Wednesday, September 19, 2012

Defeating My Driving Anxiety

As mentioned in a past post, I completed the Driver Assessment at Wascana Rehabilitation Centre in May 2012.
After the occupational therapists and driving instructor spent an entire day assessing my abilities, they concluded that I would benefit from 4 hours of driving instruction, that I would do fine if I drove for no more than an hour at a time (I become noticeably fatigued, and make silly decisions), a GPS, and an on-road driving test to renew my license.
The driving instruction would build my confidence (it had been more than two and a half years since I drove, plus that whole 'almost-dying thing'), and the GPS would help me find my way (my internal road-mapping was off).
In August 2012, I began my four hours (an hour at a time) of instruction. I learned to correct old, bad habits that I had developed after driving for ten years. It was good. And terrifying.
For my second hour, I had worked myself up so much that I had to cancel. I was having panic attacks just thinking about driving. Not cool.
After I cancelled that lesson, my good friend volunteered to talk on the phone with me prior to each lesson. It helped distract me from the building anxiety.
I practiced with my Dad after the lessons were complete. Like old times.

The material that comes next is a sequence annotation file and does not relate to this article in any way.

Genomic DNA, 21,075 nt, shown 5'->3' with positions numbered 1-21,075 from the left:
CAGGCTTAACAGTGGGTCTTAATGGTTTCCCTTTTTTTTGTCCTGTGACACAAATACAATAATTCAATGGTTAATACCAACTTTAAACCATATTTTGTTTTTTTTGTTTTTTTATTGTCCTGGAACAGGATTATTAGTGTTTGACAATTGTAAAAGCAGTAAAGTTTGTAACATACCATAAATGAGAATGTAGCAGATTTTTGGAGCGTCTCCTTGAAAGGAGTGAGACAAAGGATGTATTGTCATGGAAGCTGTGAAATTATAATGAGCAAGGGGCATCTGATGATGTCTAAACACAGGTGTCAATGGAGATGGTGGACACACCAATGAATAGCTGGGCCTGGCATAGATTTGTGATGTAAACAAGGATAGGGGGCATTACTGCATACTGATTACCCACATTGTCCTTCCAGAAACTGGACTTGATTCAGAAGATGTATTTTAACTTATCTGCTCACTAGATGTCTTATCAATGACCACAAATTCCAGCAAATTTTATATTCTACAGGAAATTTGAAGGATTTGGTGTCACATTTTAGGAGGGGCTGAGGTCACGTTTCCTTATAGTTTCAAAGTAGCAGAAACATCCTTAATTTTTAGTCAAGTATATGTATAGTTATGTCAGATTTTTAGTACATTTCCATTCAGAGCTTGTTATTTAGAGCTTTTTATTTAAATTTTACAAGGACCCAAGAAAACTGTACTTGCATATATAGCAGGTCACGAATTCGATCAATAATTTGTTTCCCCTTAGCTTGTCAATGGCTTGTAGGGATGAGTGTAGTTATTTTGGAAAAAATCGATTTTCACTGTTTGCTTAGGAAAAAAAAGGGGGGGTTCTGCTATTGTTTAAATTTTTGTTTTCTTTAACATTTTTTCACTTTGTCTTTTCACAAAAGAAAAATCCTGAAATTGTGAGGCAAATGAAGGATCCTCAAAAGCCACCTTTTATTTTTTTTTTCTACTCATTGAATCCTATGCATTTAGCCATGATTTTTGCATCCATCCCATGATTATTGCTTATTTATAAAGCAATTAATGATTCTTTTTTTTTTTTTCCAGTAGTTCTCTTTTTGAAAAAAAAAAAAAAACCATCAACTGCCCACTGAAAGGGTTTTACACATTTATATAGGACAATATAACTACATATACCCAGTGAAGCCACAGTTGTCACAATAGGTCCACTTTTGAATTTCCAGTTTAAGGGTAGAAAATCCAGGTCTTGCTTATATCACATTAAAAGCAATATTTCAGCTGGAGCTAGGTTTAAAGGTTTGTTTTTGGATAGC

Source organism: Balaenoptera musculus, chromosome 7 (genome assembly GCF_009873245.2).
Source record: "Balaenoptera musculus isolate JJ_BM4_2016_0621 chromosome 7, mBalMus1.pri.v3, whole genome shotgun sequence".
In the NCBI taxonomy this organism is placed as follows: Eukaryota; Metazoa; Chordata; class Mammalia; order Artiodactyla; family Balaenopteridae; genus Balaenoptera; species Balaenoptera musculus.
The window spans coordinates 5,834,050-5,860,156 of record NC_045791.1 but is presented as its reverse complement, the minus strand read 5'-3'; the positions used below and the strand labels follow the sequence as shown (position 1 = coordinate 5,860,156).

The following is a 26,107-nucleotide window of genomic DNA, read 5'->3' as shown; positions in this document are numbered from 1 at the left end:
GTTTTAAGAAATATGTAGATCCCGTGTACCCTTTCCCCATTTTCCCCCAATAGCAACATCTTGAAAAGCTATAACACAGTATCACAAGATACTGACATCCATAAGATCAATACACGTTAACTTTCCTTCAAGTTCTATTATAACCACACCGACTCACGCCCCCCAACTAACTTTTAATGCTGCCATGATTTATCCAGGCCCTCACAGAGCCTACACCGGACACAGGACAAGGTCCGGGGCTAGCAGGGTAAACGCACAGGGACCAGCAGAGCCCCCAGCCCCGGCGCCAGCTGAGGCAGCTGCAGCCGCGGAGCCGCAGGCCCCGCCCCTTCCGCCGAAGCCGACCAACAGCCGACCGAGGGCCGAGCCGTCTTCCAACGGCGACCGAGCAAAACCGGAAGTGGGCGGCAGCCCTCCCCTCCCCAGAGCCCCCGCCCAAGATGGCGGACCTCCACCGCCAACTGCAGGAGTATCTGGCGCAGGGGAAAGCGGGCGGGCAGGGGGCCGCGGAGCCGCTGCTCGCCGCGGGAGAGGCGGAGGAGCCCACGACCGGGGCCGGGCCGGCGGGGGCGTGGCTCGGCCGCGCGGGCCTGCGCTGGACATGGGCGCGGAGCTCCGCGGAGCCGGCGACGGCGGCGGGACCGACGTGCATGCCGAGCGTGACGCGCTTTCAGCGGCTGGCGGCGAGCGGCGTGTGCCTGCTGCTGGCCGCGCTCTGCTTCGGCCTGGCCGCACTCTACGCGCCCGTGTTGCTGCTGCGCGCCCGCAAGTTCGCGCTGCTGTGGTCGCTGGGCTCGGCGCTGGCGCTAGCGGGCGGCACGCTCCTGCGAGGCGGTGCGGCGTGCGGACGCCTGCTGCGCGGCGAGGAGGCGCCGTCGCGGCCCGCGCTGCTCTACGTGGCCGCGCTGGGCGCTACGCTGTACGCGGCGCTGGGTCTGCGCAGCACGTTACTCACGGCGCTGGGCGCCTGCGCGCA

I did pretty well parallel parking while with the driving instructor, but I could not parallel park with my Dad. It was ridiculous, and very frustrating.

Alas, the test date had come: September 18, 2012. 9am.
The tester was a friendly, and patient woman (can't recall her name). The first thing she had me do was parallel park. Goody
It was a beautiful parallel park. I would've had that parallel parks' babies.
We did some downtown driving on the one-ways. She noticed the vegan buttons I have on my purse. She asked if I was vegan, I happily replied, "Indeed, I am". We talked almost the entire time about veganism. It was really rad. I felt remarkably relaxed.
When the test was about three quarters of the way complete, I shared with her that I had to do this assessment as a result of my severe brain injury.
She was amazed. She never would have guessed that I had a brain injury. I thanked her, and we talked about my brain injury and the experience of my driving anxiety. By this point, we were a block away from the building, and she revealed that she hadn't taken any points. I had passed. With a 100%!!!
I was...astounded! No points deducted?! I did everything correctly?!?!
I asked if it would be inappropriate to hug her, and she replied, "not at all". I was so happy and amazed.
I'm still so happy and amazed.
I had already resigned to the fact that I would probably need to take the test a second time.

I think I want to frame the assessment paper. There are no marks on it. Incredible.